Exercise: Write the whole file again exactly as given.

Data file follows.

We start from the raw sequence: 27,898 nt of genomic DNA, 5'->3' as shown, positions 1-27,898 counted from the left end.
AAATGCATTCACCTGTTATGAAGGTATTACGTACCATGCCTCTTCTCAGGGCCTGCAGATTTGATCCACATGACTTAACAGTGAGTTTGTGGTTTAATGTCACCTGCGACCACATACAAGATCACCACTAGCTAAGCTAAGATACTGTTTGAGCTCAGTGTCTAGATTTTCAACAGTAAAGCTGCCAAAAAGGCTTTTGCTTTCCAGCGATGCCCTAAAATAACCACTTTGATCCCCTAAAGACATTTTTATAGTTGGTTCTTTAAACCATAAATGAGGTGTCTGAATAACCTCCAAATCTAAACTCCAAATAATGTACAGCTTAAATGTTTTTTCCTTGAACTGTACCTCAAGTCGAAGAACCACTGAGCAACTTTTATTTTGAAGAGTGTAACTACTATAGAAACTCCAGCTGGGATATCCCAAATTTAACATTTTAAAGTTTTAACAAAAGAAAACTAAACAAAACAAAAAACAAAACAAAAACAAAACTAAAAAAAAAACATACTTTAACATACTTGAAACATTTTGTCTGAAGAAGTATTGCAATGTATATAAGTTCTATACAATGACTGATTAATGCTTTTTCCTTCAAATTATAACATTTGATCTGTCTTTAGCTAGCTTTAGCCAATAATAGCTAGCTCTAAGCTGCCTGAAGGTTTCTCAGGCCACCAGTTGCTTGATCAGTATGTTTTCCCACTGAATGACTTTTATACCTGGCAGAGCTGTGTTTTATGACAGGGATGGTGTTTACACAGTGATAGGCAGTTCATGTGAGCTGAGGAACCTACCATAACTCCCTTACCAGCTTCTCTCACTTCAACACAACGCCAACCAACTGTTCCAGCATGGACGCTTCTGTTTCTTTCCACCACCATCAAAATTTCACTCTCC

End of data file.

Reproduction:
We start from the raw sequence: 27,898 nt of genomic DNA, 5'->3' as shown, positions 1-27,898 counted from the left end.
AAATGCATTCACCTGTTATGAAGGTATTACGTACCATGCCTCTTCTCAGGGCCTGCAGATTTGATCCACATGACTTAACAGTGAGTTTGTGGTTTAATGTCACCTGCGACCACATACAAGATCACCACTAGCTAAGCTAAGATACTGTTTGAGCTCAGTGTCTAGATTTTCAACAGTAAAGCTGCCAAAAAGGCTTTTGCTTTCCAGCGATGCCCTAAAATAACCACTTTGATCCCCTAAAGACATTTTTATAGTTGGTTCTTTAAACCATAAATGAGGTGTCTGAATAACCTCCAAATCTAAACTCCAAATAATGTACAGCTTAAATGTTTTTTCCTTGAACTGTACCTCAAGTCGAAGAACCACTGAGCAACTTTTATTTTGAAGAGTGTAACTACTATAGAAACTCCAGCTGGGATATCCCAAATTTAACATTTTAAAGTTTTAACAAAAGAAAACTAAACAAAACAAAAAACAAAACAAAAACAAAACTAAAAAAAAAACATACTTTAACATACTTGAAACATTTTGTCTGAAGAAGTATTGCAATGTATATAAGTTCTATACAATGACTGATTAATGCTTTTTCCTTCAAATTATAACATTTGATCTGTCTTTAGCTAGCTTTAGCCAATAATAGCTAGCTCTAAGCTGCCTGAAGGTTTCTCAGGCCACCAGTTGCTTGATCAGTATGTTTTCCCACTGAATGACTTTTATACCTGGCAGAGCTGTGTTTTATGACAGGGATGGTGTTTACACAGTGATAGGCAGTTCATGTGAGCTGAGGAACCTACCATAACTCCCTTACCAGCTTCTCTCACTTCAACACAACGCCAACCAACTGTTCCAGCATGGACGCTTCTGTTTCTTTCCACCACCATCAAAATTTCACTCTCC